The PAC’s Peter and the Starcatcher is a Success in Spite of a Malfunctioning Mustache.
by Elisabeth Pitts
The fall play, presented by Belmont High School’s Performing Arts Company, had a successful run of three shows last week on Thursday, Friday, and Saturday. Headlined by seniors Raffi Manjikian and Miriam Cubstead and supported by the phenomenally talented cast and crew, the performance drew standing ovations from parents and classmates night after night.
Peter and the Starcatcher is one of the many different versions of the origin story of Peter Pan, and Manjikian played the character in question. His impassioned and believable performance as the boy who never wants to grow up was complemented by Cubstead’s powerful rendition of Molly Aster, a girl who sadly realizes that growing up is inevitable for her. The two of them had excellent chemistry onstage, and the tentative romance that grew between them as the play progressed was one that had many audience members greatly invested and rooting for a happy ending for the pair.
Another memorable coupling was of Molly’s nanny Mrs. Bumbrake, played by senior Becca Schwartz, and Alf, a sailor with a surprisingly passable Scottish accent, played by senior Sebastian Newell. Their comedic timing was well-executed and dramatic without being overbearing.
Of course, this review would be incomplete without the mention of Black Stache and his sidekick Smee, played by seniors Evan Wagner and Gayane Kaligian, respectively. Kaligian’s execution of several subtle but memorable jokes was one of the many highlights of the evening, and Wagner’s take on Black Stache was the most consistent and entertaining comedic relief in the entire show. It should also be noted that when presented with the issue of a fake mustache that refused to stay on throughout the course of a monologue, Wagner behaved very professionally and remained stoic in the face of a hairy situation.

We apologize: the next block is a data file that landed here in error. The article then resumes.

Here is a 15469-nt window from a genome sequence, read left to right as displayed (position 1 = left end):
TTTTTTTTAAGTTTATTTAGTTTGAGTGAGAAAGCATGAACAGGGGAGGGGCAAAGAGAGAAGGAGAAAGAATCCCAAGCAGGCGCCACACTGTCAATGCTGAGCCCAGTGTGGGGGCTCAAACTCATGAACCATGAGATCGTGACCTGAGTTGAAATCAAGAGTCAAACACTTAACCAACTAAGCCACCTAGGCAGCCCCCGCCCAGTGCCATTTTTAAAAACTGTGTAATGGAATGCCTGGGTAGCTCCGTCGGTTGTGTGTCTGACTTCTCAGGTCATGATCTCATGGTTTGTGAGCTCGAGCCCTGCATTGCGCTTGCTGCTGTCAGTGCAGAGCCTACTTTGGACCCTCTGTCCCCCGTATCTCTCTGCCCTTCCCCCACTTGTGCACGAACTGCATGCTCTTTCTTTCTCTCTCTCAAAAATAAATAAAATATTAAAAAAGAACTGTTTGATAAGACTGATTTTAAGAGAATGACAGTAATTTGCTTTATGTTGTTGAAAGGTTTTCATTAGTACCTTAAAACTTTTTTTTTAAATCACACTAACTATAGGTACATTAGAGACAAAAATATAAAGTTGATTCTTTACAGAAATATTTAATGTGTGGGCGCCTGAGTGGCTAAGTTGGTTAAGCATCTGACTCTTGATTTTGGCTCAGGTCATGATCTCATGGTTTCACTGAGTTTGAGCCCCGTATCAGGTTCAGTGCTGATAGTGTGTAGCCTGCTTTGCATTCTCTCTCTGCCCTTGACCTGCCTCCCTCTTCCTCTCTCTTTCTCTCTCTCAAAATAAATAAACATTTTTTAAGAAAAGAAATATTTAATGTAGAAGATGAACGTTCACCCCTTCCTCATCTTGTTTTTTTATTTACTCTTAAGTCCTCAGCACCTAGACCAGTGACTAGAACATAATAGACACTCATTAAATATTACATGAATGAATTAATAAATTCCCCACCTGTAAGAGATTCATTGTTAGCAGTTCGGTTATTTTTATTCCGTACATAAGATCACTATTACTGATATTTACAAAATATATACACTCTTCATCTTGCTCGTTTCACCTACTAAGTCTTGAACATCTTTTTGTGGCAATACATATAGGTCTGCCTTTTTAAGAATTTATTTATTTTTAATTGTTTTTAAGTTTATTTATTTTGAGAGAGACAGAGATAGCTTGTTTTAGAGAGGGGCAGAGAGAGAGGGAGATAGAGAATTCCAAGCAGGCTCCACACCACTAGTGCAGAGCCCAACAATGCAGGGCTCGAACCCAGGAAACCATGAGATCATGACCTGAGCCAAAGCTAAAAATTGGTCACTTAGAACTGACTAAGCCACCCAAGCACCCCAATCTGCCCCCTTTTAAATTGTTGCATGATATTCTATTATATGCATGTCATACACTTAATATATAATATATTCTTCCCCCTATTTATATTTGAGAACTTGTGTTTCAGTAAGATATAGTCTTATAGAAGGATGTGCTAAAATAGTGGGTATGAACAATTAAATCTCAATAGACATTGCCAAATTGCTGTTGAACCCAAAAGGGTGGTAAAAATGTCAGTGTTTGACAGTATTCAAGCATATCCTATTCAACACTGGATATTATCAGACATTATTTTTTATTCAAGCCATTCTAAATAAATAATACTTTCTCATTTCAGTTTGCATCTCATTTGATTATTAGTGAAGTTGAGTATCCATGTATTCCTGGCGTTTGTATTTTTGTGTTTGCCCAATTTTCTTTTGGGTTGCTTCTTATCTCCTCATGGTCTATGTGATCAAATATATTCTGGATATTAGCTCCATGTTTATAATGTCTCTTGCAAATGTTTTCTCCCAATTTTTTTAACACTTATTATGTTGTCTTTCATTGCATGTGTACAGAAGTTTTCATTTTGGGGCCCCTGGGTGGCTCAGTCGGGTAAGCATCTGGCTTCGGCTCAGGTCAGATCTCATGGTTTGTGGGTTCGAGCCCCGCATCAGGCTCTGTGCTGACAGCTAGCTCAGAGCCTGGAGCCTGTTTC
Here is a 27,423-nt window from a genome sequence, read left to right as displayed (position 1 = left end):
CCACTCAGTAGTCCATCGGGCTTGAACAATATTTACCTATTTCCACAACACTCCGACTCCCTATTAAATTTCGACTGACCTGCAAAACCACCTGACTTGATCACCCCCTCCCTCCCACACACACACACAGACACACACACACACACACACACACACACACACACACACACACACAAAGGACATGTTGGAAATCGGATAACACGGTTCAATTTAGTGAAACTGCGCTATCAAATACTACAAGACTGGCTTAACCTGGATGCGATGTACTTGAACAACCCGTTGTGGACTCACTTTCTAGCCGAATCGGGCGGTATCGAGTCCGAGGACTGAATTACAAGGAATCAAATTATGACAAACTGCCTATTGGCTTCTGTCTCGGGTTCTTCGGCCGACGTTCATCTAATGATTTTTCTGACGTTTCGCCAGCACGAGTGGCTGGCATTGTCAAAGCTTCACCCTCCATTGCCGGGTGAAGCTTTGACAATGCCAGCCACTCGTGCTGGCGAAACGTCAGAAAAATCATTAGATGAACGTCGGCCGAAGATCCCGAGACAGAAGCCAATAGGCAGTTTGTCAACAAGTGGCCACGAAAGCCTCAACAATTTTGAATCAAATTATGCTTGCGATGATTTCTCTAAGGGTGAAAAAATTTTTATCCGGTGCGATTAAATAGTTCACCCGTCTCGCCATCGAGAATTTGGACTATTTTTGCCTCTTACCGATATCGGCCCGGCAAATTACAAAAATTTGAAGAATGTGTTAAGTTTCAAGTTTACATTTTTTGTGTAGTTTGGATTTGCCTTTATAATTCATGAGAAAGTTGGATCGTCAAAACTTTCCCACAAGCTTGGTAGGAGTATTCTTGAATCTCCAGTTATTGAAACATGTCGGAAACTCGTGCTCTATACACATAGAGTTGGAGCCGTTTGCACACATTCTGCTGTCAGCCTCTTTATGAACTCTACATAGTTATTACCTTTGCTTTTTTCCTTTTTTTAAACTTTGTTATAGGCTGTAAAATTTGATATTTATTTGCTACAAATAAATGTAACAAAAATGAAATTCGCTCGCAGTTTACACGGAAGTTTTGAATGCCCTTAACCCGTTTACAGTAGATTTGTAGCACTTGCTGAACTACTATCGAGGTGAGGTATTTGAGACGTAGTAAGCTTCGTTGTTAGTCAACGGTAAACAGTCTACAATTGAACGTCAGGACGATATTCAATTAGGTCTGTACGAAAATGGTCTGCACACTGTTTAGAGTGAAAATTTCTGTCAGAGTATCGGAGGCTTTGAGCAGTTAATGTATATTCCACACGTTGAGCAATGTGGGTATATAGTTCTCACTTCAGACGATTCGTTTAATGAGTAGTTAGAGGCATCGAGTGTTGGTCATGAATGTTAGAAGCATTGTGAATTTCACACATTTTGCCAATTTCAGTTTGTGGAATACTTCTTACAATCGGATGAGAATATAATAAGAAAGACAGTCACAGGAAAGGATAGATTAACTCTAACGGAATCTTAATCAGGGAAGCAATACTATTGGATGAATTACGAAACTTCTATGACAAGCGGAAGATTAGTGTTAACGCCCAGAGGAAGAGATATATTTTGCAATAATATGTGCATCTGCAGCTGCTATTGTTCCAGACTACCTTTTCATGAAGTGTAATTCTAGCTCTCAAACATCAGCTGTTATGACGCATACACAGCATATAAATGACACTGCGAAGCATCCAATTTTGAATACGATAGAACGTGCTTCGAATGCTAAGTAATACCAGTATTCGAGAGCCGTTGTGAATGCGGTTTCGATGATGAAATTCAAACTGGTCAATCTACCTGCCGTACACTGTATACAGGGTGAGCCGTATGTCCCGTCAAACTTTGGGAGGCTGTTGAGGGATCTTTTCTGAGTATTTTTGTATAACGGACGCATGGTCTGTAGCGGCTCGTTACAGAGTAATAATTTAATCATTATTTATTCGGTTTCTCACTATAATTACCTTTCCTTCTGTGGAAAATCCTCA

Seniors James Boyle and Shira Vilvovsky were intimidating in the roles of Captain Bill Slank and Grempkin. Another notable performance includes junior Abby Mohr’s take on the leader of the Mollusks, a formidable man named Hawking Clam with a Russian, Italian, Spanish, and possibly Greek accent. Sophomore Nikolas Nielsen made an impression in the role of Hawking Clam’s son Fighting Prawn, who is probably the show’s most tragic character, as his father completely disregards him and passes his rule onto Peter Pan. Juniors Sri Kaushik and Sammy Haines shone as Ted and Prentiss, Peter’s fellow orphans and OG Lost Boys. The unsung star of the show would have to be Ruth Christensen, who was delightful in the roles of Cat/Bird and whose flawlessly executed acrobatic feats rivaled those of her castmates.
Anna Moss, Eliza Jones, Chris Fournier, Lilikoi Bronson, Norman Staub, and Sam Bastille outdid themselves behind the scenes, supported by the multi-talented crew, with a vast, dynamic set, multiple-use props, and very effective, immersive lighting choices. The enormous crocodile puppet, affectionately called Mr. Grin, was especially impressive. Costumes, which were designed and created under the direction of Lila West, Sonya Epstein, and Lucy Guzman were beautiful and added a magical touch to the already extraordinarily directed and produced show. Most memorably, excellent set, costume, and lighting teamed up together to produce a scene in the mysteriously lit Golden Grotto, in which sophomore Jane Wenzel, in the role of the Teacher Mermaid, appeared towering over her castmates while seated on top of a rocky ledge, wearing a cascading, glittering mermaid tail.
None of this would have been possible without Ezra Flam, director of the show and all-around wonderful human being. He has been endlessly supportive and admiring of the students’ abilities as performers and crew members, from the beginning of the casting process in June to the very last show this past Saturday. Congratulations cast and crew of Peter and the Starcatcher!